I have found clear differences in spermathecal sperm volume when comparing conspecific and interspecific matings (Fig. 4). In contrast with other interspecific copulations, where genital damage is common34, no evidence for genital damage was found in this experiment. Under the hypothesis of reciprocal evolution of genitalia by sexual selection, females are expected to coevolve with males and therefore be able to better resist in a scenario of sexual conflict45. In Calopteryx, the source of conflict is the sperm stored in the spermatheca7. In agreement with my predictions, males remove more sperm from heterospecific females, and this occurs in both directions. This pattern may be explained by antagonistic coevolution: females cannot coevolve with heterospecific males, and are therefore less able to resist to male manipulations. Males might also stimulate vaginal sensilla of heterospecific females more efficiently than conspecific males, and as a result females eject more sperm26, but I have found no evidence for this mechanism. In fact, even if the number of sensilla on C. splendens females is clearly higher than in C. haemorrhoidalis, there was no more sperm removal/ejection from this species (see below). Females of C. splendens have evolved long spermathecae, clearly longer than male genital horns, in contrast to C. haemorrhoidalis, where male and female genital sizes are almost identical. The evolution of these long spermathecae might be an example of a female counter-adaptation to make sperm removal more difficult25. The fact that males of C. haemorrhoidalis are able to remove 63% of spermathecal sperm of C. splendens females (after 60 movements) is therefore surprising, particularly compared to the 33% achieved by conspecific males (after 60–120 movements), and again suggests that sexually antagonistic coevolution is the explanation for this pattern.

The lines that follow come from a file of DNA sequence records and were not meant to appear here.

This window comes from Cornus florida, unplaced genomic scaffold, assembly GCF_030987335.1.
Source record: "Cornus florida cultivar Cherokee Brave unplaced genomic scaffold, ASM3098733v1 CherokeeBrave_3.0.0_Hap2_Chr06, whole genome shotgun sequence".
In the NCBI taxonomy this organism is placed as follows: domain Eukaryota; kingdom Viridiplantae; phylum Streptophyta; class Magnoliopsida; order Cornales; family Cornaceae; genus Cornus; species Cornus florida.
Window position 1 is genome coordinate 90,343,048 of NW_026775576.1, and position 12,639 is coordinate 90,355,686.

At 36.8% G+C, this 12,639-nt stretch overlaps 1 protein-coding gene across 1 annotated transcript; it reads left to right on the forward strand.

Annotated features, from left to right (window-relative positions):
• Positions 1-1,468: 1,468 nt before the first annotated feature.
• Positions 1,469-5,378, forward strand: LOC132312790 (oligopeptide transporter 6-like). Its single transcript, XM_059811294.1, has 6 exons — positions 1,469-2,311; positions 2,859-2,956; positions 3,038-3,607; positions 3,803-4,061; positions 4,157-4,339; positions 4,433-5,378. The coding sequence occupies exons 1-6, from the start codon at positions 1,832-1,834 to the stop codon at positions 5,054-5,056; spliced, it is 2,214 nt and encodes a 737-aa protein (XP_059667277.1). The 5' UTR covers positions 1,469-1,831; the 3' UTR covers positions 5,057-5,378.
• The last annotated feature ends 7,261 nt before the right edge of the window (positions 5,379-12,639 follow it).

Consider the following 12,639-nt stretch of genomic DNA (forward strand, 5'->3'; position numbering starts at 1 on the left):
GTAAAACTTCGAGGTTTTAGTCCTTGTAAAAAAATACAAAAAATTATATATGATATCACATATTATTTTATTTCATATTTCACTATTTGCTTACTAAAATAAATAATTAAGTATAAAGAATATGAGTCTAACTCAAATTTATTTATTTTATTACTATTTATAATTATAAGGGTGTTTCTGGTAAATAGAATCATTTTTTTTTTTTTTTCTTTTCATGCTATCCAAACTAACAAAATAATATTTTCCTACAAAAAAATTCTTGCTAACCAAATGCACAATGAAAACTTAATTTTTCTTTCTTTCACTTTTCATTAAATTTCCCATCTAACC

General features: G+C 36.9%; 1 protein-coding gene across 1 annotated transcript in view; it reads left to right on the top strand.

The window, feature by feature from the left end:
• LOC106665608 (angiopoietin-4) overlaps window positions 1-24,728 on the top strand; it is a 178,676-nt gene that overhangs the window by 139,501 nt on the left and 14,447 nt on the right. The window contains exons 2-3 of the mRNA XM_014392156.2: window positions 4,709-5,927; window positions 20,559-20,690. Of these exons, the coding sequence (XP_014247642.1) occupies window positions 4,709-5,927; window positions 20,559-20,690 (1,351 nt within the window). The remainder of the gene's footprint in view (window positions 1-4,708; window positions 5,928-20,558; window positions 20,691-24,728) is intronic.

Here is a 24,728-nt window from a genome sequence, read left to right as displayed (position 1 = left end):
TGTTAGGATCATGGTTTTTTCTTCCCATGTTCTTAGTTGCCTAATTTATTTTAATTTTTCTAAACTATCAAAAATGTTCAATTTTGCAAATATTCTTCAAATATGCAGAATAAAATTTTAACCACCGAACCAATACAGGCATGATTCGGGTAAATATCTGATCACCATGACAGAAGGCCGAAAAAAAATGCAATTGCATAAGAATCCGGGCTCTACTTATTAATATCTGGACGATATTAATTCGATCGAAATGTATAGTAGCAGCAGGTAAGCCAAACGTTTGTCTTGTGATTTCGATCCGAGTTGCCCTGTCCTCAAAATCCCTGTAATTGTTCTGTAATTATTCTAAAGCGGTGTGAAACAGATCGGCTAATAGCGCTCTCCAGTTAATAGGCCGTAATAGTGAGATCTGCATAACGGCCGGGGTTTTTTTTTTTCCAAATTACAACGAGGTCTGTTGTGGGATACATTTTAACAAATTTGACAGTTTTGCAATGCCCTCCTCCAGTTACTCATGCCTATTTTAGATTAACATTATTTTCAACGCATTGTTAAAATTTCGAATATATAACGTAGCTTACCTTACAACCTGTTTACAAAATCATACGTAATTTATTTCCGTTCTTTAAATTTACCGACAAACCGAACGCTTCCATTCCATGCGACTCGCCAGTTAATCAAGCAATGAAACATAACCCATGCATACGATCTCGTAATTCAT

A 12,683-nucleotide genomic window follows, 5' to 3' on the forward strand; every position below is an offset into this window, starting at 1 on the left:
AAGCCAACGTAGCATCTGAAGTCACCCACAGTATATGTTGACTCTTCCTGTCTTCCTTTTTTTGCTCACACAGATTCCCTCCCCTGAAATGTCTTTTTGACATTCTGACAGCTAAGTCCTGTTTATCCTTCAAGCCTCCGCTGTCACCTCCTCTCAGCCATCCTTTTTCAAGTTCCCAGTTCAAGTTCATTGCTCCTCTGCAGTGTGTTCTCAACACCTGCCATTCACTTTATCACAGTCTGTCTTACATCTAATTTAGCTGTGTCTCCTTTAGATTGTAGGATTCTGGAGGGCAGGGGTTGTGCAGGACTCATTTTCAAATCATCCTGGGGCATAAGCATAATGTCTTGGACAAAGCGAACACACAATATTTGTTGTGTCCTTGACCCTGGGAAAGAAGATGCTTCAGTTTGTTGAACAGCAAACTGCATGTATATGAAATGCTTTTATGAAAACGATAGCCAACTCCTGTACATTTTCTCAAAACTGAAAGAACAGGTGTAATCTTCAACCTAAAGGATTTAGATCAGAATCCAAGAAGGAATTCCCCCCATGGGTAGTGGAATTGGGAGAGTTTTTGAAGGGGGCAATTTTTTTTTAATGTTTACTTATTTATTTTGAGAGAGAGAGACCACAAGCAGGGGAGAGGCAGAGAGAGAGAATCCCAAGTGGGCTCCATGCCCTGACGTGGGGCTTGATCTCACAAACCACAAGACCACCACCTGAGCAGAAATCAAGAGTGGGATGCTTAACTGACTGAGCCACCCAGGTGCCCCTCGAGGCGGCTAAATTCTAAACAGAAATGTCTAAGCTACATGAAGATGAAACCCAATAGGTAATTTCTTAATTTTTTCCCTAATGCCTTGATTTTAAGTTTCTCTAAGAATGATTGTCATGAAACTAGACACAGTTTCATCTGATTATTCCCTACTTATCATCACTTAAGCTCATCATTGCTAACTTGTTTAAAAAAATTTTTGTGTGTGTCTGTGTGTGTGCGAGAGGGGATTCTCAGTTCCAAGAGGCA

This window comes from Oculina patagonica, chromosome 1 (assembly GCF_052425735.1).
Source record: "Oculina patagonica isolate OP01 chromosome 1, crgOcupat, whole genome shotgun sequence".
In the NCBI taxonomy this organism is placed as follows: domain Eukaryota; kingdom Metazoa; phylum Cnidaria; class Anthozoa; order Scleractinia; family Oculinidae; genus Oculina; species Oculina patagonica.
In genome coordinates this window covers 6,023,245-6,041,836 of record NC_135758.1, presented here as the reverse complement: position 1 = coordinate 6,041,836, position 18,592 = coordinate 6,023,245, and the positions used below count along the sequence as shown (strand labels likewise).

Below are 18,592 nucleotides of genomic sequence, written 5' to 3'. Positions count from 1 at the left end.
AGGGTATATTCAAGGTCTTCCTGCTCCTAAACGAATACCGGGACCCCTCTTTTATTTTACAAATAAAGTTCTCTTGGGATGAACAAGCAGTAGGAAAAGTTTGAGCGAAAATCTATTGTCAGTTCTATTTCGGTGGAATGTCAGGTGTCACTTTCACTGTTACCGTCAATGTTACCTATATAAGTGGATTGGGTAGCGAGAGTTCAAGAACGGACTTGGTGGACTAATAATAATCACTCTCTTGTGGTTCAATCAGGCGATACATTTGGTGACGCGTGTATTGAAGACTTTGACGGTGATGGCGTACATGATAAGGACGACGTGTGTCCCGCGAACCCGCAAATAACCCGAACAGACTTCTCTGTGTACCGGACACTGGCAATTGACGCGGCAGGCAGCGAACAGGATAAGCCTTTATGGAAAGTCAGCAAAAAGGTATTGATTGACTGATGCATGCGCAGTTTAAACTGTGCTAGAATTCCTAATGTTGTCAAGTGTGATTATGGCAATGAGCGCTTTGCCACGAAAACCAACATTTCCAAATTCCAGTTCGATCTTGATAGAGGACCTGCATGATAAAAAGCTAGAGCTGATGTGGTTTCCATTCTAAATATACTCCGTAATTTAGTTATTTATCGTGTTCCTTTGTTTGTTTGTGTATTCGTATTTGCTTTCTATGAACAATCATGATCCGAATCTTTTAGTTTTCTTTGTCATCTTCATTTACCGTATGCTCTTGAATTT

Probably the most intriguing pattern is the asymmetrical sperm removal found in this experiment. This asymmetry had previously found in the same population of C. haemorrhoidalis 25 and more recently in Calopteryx cornelia, from Japan46. It seems that the morphology of penis head precludes the insertion of both horns simultaneously into the spermathecal common duct, and males specialise in using only one horn for spermathecal sperm removal46. The fact that left and right horns are similar in length (albeit the right one is longer) needs further research. The duplication of the spermatheca in Calopteryx might be another example of female counter-adaptation to male sperm removal ability25. It would be rewarding to examine whether asymmetric sperm removal is common in damselflies with Y-shaped spermatheca, which is a key prediction of this hypothesis.